A similar study which included 60 participants were divided into two groups and administered 445mg of Phaseolus vulgaris or placebo for 30 consecutive days before a carbohydrate-rich meal. Results showed that after 30 days, study subjects receiving Phaseolus vulgaris extract with a carbohydrate-rich diet had significantly (greater reduction of body weight, BMI, body fat mass, adipose tissue thickness, and waist,/hip/ thigh circumferences while maintaining lean body mass compared to subjects receiving placebo [R].

Other studies however showed inconclusive evidence and mixed results evaluating the efficacy of Phaseolus vulgaris as a weight loss aid. A comprehensive meta-analysis that analyzed several studies using white kidney bean extract stated that all eleven randomized controlled trials identified had serious methodological flaws. More research, with better study design, is needed in order to draw definitive conclusions [R]. Studies showing positive results were also funded by supplement companies, using their products, which can also admit study bias.

Should You Take A Carb Blocker? 

Ingestion of complex carbohydrates is not the problem. It’s the imbalance of energy intake and energy expenditure that results in weight gain. A low carbohydrate diet will help in weight loss, yet carb blockers do not block simple carbs, which are the real culprit in weight gain. Carb blockers only prevent a portion of carbohydrates you eat from being ingested. More often than not, those who are overweight are ingesting simple carbohydrates such as refined sugars found in packaged goods. Complex carbohydrates are only a small portion of most people’s diets. For the majority of overweight people, added sugars are the problem, which a carb blocker won’t help with.

RELATED ARTICLE Are Carbs Bad For You?

When carb blockers prevent the digestion of complex carbs, these carbs act very similarly to resistance starches. Resistance starches, or insoluble fiber, pass directly through the GI tract, without raising blood glucose. This is partly because white kidney beans, are a type of insoluble fiber.

Carb blockers also slow down the absorption rate of complex carbs, helping to further regulate blood sugar levels. Although, complex carbohydrates such as oats, sweet potatoes, brussels sprouts, broccoli, and quinoa are already slowly digested carbohydrates. Therefore a slower release seems to be a superfluous benefit at best.

RELATD ARTICLE 6 Incredible Clean Carb Sources To Improve Strength And Performance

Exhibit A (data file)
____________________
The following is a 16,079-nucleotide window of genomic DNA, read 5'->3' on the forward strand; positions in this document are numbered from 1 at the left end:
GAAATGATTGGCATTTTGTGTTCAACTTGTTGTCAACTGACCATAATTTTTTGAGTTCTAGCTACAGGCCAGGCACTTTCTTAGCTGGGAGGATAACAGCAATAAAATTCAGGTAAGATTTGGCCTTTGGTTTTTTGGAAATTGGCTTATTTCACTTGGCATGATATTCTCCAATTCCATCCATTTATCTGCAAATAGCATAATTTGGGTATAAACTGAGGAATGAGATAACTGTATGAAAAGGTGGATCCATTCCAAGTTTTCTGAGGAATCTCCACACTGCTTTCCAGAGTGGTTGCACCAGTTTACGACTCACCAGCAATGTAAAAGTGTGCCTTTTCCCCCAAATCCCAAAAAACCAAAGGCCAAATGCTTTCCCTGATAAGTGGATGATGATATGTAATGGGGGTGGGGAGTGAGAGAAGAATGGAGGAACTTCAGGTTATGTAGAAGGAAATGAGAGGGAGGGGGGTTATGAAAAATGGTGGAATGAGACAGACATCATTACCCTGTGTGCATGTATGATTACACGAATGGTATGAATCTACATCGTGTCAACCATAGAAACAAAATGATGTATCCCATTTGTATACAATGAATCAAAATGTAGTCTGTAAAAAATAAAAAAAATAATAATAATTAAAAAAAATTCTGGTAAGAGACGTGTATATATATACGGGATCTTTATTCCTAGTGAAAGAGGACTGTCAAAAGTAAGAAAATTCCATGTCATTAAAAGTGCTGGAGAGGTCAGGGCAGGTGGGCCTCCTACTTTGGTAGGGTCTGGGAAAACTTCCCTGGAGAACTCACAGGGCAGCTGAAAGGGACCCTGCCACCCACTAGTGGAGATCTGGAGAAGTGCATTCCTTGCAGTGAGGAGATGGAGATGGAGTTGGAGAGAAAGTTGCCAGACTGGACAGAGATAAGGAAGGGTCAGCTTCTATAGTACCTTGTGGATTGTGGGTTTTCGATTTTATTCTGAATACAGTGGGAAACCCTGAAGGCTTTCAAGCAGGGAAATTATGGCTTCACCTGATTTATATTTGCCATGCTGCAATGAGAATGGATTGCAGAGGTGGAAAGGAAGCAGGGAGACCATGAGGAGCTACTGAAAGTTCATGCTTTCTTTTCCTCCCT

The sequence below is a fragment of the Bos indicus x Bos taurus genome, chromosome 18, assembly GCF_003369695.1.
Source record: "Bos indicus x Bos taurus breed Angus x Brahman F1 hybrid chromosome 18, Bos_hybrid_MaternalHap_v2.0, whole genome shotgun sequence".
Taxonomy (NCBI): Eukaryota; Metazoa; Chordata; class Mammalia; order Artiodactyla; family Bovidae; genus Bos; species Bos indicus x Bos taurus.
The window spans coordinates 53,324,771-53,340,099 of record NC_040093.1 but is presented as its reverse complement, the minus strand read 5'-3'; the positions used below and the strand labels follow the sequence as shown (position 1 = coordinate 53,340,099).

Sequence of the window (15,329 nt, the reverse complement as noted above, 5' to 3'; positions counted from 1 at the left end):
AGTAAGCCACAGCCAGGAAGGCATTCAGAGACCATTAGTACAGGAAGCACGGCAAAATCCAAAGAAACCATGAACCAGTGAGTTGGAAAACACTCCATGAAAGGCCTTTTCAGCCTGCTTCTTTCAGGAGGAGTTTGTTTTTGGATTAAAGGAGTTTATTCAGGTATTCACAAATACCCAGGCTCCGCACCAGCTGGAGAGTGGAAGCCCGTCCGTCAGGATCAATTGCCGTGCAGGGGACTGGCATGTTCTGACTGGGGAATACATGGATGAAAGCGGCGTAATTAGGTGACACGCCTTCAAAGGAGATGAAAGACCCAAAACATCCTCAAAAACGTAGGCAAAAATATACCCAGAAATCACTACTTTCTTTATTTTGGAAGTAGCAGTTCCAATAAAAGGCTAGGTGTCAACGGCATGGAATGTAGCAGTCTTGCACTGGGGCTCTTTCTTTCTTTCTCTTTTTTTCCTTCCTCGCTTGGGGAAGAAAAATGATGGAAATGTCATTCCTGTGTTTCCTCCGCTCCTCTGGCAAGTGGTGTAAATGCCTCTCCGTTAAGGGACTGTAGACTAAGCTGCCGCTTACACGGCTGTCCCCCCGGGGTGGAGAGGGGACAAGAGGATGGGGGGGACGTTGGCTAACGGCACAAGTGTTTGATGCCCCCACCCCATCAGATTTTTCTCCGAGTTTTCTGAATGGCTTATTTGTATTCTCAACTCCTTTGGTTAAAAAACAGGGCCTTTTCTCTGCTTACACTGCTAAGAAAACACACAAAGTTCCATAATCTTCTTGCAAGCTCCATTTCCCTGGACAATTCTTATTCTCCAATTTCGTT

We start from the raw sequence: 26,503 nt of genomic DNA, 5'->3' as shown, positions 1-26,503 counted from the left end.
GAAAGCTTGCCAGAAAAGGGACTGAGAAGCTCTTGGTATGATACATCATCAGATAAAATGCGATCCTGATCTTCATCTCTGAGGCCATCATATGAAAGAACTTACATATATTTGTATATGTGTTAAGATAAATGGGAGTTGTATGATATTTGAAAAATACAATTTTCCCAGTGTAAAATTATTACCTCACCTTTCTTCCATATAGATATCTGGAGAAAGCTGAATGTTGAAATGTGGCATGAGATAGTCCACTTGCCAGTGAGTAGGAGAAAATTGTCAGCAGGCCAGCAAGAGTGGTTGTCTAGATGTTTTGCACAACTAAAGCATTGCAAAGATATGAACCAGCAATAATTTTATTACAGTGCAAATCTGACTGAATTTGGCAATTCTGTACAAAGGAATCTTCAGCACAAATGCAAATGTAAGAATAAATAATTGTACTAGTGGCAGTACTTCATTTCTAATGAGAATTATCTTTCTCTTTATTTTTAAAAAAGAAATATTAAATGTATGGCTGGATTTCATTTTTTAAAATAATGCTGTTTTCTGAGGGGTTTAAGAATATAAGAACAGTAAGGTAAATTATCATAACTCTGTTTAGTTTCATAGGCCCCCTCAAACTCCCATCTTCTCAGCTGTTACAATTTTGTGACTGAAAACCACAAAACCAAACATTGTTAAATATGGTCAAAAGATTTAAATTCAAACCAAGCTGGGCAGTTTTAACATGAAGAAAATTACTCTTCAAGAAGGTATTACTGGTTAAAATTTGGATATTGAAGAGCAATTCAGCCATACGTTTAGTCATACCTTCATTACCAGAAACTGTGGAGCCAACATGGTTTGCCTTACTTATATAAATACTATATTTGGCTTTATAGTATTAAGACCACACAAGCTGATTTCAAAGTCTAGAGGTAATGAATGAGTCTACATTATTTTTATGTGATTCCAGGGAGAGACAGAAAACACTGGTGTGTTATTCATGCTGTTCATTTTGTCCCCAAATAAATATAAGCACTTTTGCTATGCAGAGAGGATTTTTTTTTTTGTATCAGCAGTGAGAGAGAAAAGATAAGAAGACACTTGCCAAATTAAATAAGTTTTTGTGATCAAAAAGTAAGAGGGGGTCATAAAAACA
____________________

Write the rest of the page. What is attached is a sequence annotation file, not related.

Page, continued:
Complex carbs are also the preferred type of carbohydrates when you're trying to maintain a healthy weight and create healthy eating habits. 

RELATED ARTICLE 5 Reasons Why You Should Eat More Carbs

What Are The Best Carb Blockers?

If you decide to use a carb blocker, it’s important to choose a supplement that uses Phaseolus vulgaris or white kidney bean extract.

You can choose from a list of different carb or stanch blockers supplements, yet nearly all clinical research showing positive results on weight loss have used white kidney bean extract. 

Most studies used a clinical dose of 500-3000mg per day, with the best results using two 500mg tablets three times per day before meals.

Supplements are classified as foods by the FDA, therefore Carb blockers like any other supplement are not regulated as closely or to the same standards as pharmaceutical drugs. If you choose to use a carb blocker, make sure you are buying from a reputable company and consult with your healthcare provider.

If you have diabetes, it’s important to consult your physician before adding any new supplement to your nutrition protocol, which may have an effect on blood glucose levels.

The Truth About Carb Blockers: Takeaway

Carb blockers may offer a quick-fix or solution for some but won’t offer long term results like a well-rounded nutritious diet. The best way to maintain a healthy weight is with long-term sustainable healthy eating habits and a positive relationship with food.

It's important to remember that complex carbs are important for overall health and wellness. Simple carbs and refined sugar are the carbohydrates you want to avoid, in order to mitigate weight gain. Unfortunately, carb blockers do not block simple carbohydrates. When you're trying to lose weight a diet consisting of healthy fats, lean proteins, and quality carbs is necessary to reach your goals. 

Instead of eating starchy carbs, try replacing your simple carbohydrates with vegetables, such as broccoli, cauliflower, sweet potatoes, and brussels sprouts. If you don’t like vegetables, try finding ways that may prepare them in more appetizing ways. Cauliflower mash and diced veggie mixes are a great way to eat more nutritious and avoid heavy carbs, which may cause weight gain. Weight management isn’t about food elimination, it’s about finding a balance.


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We believe that everyone can optimize not only their athletic performance but their human potential. The way we believe we can optimize performance is through transparency, clinically effective doses, and clinically proven ingredients with evidence-based outcomes. We provide the nutrients you need to power your active lifestyle.


Brown L, Rosner B, Willett WW, Sacks FM. Cholesterol-lowering effects of dietary fiber: a meta-analysis. Am J Clin Nutr. 1999;69:30-42. 

Rothacker D. Reduction in body weight with a starch blocking diet aid: StarchAway comparison with placebo. Leiner Health Products; 2003. http://www.phase2info.com/pdf/Phase2_Study6.pdf Ref Type: Online Source. [Google Scholar]

Barrett, Marilyn L, and Jay K Udani. “A proprietary alpha-amylase inhibitor from white bean (Phaseolus vulgaris): a review of clinical studies on weight loss and glycemic control.” Nutrition journal vol. 10 24. 17 Mar. 2011, doi:10.1186/1475-2891-10-24

Celleno L, Tolaini MV, D'Amore A, Perricone NV, Preuss HG. A dietary supplement containing standardized Phaseolus vulgaris extract influences body composition of overweight men and women. Int J Med Sci. 2007;4:45–52. [PMC free article] [PubMed] [Google Scholar]

Onakpoya I, Aldaas S, Terry R, Ernst E. The efficacy of Phaseolus vulgaris as a weight-loss supplement: a systematic review and meta-analysis of randomised clinical trials. Br J Nutr. 2011;106(2):196-202. doi:10.1017/s0007114511001516